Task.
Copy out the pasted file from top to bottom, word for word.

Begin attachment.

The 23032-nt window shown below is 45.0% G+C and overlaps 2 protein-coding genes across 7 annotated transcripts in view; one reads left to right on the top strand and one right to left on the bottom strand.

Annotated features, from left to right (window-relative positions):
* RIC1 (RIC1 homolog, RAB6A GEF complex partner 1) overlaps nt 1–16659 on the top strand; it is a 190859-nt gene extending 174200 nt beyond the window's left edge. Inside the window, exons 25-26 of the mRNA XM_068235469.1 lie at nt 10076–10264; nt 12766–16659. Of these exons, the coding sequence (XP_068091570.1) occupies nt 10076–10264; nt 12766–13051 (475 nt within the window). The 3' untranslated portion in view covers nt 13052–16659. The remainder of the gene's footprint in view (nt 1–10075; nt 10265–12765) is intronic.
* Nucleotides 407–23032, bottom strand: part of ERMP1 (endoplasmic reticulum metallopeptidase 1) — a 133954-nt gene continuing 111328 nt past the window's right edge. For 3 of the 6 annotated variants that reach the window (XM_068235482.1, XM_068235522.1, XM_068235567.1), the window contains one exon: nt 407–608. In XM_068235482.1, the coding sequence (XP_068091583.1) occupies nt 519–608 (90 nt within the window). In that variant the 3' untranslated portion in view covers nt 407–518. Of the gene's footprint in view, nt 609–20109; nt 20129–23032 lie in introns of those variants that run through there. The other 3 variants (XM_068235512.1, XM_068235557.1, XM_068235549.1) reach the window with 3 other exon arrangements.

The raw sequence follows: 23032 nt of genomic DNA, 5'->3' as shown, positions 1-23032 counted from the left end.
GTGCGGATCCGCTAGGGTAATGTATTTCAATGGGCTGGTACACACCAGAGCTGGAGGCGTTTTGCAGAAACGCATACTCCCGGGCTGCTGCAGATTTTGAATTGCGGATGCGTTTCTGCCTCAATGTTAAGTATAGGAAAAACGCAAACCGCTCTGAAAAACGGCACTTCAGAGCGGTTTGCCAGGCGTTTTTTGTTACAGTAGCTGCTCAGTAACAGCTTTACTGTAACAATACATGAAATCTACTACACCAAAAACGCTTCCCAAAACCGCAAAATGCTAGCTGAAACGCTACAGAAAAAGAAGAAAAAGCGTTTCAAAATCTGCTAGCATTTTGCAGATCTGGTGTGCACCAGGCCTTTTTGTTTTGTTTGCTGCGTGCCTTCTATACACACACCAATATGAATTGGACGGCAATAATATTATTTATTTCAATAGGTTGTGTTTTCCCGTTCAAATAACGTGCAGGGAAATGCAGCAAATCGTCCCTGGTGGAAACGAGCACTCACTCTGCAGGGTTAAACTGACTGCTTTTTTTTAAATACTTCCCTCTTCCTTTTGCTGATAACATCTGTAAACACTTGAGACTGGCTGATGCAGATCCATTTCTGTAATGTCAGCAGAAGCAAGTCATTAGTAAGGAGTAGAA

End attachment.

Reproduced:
The 23032-nt window shown below is 45.0% G+C and overlaps 2 protein-coding genes across 7 annotated transcripts in view; one reads left to right on the top strand and one right to left on the bottom strand.

Annotated features, from left to right (window-relative positions):
* RIC1 (RIC1 homolog, RAB6A GEF complex partner 1) overlaps nt 1–16659 on the top strand; it is a 190859-nt gene extending 174200 nt beyond the window's left edge. Inside the window, exons 25-26 of the mRNA XM_068235469.1 lie at nt 10076–10264; nt 12766–16659. Of these exons, the coding sequence (XP_068091570.1) occupies nt 10076–10264; nt 12766–13051 (475 nt within the window). The 3' untranslated portion in view covers nt 13052–16659. The remainder of the gene's footprint in view (nt 1–10075; nt 10265–12765) is intronic.
* Nucleotides 407–23032, bottom strand: part of ERMP1 (endoplasmic reticulum metallopeptidase 1) — a 133954-nt gene continuing 111328 nt past the window's right edge. For 3 of the 6 annotated variants that reach the window (XM_068235482.1, XM_068235522.1, XM_068235567.1), the window contains one exon: nt 407–608. In XM_068235482.1, the coding sequence (XP_068091583.1) occupies nt 519–608 (90 nt within the window). In that variant the 3' untranslated portion in view covers nt 407–518. Of the gene's footprint in view, nt 609–20109; nt 20129–23032 lie in introns of those variants that run through there. The other 3 variants (XM_068235512.1, XM_068235557.1, XM_068235549.1) reach the window with 3 other exon arrangements.

The raw sequence follows: 23032 nt of genomic DNA, 5'->3' as shown, positions 1-23032 counted from the left end.
GTGCGGATCCGCTAGGGTAATGTATTTCAATGGGCTGGTACACACCAGAGCTGGAGGCGTTTTGCAGAAACGCATACTCCCGGGCTGCTGCAGATTTTGAATTGCGGATGCGTTTCTGCCTCAATGTTAAGTATAGGAAAAACGCAAACCGCTCTGAAAAACGGCACTTCAGAGCGGTTTGCCAGGCGTTTTTTGTTACAGTAGCTGCTCAGTAACAGCTTTACTGTAACAATACATGAAATCTACTACACCAAAAACGCTTCCCAAAACCGCAAAATGCTAGCTGAAACGCTACAGAAAAAGAAGAAAAAGCGTTTCAAAATCTGCTAGCATTTTGCAGATCTGGTGTGCACCAGGCCTTTTTGTTTTGTTTGCTGCGTGCCTTCTATACACACACCAATATGAATTGGACGGCAATAATATTATTTATTTCAATAGGTTGTGTTTTCCCGTTCAAATAACGTGCAGGGAAATGCAGCAAATCGTCCCTGGTGGAAACGAGCACTCACTCTGCAGGGTTAAACTGACTGCTTTTTTTTAAATACTTCCCTCTTCCTTTTGCTGATAACATCTGTAAACACTTGAGACTGGCTGATGCAGATCCATTTCTGTAATGTCAGCAGAAGCAAGTCATTAGTAAGGAGTAGAA